Standards are set to maintain a consistent look and feel throughout the WSDOT Web site.
If you find that you have a business need that can't be met within these parameters, please contact Jeremy Bertrand.
Ensure WSDOT sites are following standards by:
The WSDOT brand is not just a logo and a shade of green. It is conduct that guides our work. We deliver projects and services, we are accountable, and we talk about what we do .
WSDOT should be recognizable by our conduct. It's the agency's identity. Learn more on our OneDot branding info page.
People visit the WSDOT website to:
All content on the WSDOT website should be in response to the needs of our visitors. To do that, we first need to know what it is and why they need it in order to quickly provide the content.
How do I know who uses my site?
What happens if we skip this step?
Visitors to your website remember negative experiences. Every bit of online content WSDOT provides reflects on the agency as a whole.
Card sorting exercise
Talk it over with your team or set up a time for a Web Help team member to go through the exercise with you.
Have a hierarchy begin with the most used
Choose the top five tasks of your visitors and focus on those. If visitors aren’t using content, then it shouldn’t be online.
Long lists of links to every portion of the site do not help users. Instead, think of guiding them toward the things they need, such as separating content by user group or separating your content into groups, such as all the training materials in one place.
Make it scannable
Website visitors read in an F pattern -– starting with the first letter in the first sentence and jumping down the left side, then over again. Write the first sentence and line of every paragraph to capture readers’ attention and lead them to what they are looking for. We want people to spend fewer than two minutes on each page.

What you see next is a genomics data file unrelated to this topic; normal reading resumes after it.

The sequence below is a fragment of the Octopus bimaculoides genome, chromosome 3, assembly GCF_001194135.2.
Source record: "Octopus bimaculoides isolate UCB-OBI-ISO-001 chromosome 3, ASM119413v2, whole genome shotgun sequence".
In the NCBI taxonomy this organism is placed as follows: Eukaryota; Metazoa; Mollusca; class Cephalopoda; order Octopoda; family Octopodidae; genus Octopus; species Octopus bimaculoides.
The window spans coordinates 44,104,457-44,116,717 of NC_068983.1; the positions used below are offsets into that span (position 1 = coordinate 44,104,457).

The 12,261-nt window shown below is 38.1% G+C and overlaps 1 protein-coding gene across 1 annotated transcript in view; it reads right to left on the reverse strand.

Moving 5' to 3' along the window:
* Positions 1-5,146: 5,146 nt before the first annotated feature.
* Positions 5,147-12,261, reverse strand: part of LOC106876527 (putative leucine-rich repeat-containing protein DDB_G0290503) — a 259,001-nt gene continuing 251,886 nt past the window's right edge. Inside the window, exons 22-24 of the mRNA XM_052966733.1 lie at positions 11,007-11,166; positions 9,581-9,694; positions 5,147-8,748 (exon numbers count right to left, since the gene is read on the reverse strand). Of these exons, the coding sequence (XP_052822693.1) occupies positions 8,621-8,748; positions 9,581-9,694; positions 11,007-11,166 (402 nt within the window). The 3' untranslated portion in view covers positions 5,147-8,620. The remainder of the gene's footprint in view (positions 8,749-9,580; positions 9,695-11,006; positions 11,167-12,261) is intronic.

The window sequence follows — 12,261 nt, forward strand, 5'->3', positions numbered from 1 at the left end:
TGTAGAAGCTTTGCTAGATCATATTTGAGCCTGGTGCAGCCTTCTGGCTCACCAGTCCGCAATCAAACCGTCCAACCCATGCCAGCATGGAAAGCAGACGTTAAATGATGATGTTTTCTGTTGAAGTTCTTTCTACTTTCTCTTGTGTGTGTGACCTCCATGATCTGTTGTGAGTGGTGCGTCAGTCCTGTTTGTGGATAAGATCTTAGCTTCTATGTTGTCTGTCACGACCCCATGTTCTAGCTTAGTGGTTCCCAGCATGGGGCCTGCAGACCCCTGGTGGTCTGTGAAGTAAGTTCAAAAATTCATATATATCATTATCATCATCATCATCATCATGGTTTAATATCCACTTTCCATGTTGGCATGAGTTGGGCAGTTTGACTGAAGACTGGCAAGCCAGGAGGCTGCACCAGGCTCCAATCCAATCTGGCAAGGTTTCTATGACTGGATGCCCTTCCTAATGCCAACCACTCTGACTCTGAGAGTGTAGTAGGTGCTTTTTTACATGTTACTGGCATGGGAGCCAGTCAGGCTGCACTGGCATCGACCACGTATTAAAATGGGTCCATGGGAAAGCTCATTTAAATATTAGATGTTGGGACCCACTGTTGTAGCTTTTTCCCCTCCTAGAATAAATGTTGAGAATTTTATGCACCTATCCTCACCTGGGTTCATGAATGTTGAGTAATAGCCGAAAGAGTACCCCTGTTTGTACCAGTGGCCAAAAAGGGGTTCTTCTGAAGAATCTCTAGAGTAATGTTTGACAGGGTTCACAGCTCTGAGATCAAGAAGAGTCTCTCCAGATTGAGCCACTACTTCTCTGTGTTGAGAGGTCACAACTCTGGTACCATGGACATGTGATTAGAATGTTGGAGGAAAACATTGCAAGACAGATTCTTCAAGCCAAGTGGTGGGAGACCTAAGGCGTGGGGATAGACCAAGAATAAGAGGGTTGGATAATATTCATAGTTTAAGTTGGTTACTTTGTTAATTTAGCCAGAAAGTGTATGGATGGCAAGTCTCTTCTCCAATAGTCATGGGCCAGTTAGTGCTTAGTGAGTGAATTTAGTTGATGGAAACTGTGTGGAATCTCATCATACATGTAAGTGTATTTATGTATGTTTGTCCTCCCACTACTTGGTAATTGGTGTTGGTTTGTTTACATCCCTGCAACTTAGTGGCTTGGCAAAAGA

Keep paragraphs close to their headings to make it easy to scan. Feel free to write headings in different forms, as long as they make sense.
There are four header types:
People can easily scan these if you:
Similar content in different places makes it difficult for visitors to know which version is correct. Keeping similar information in one place also makes it easy for content managers to update.
Write links that lead people to where they want to go. Match the page title with the hyperlinked text so there are no surprises.
Using active voice
Visitors can easily scan sentences written in active voice. This means putting the subject doing the action at the start of the sentence. Active voice makes it easy to quickly follow along with who is acting upon what.
Use plain talk whenever you can to make content easy to understand and navigate for all visitors. Avoid using acronyms or technical terms if a better choice is available. You are not “dumbing down” the content, but simply making it easier to scan.
You can often find a simpler word:
Factual | True
Commence | Start or Begin
Utilize | Use
Transmit | Send
Efficient | Able
Only use graphics that are instantly recognizable and necessary. Images should be small in size to download quickly. People like pictures of other people. Images should not be used to “break up text.” Use bullets, headings and space to avoid walls of text that are difficult to quickly scan.
Follow our approved guidelines to maintain cohesion throughout the site with colors, fonts and design. See our most recent guidelines or templates for more information.
All content published to the web must go through the same process as every other communication WSDOT shares. Know who is going to be in charge of writing, editing and creating graphics or photos. Ensure everyone is already trained to do their part in the process.
Content must be:
You are in charge of managing the page by:
Need help with any of these steps? Please contact Web Help!
Now that you know more about Web standards, it's time to move onto accessibility standards.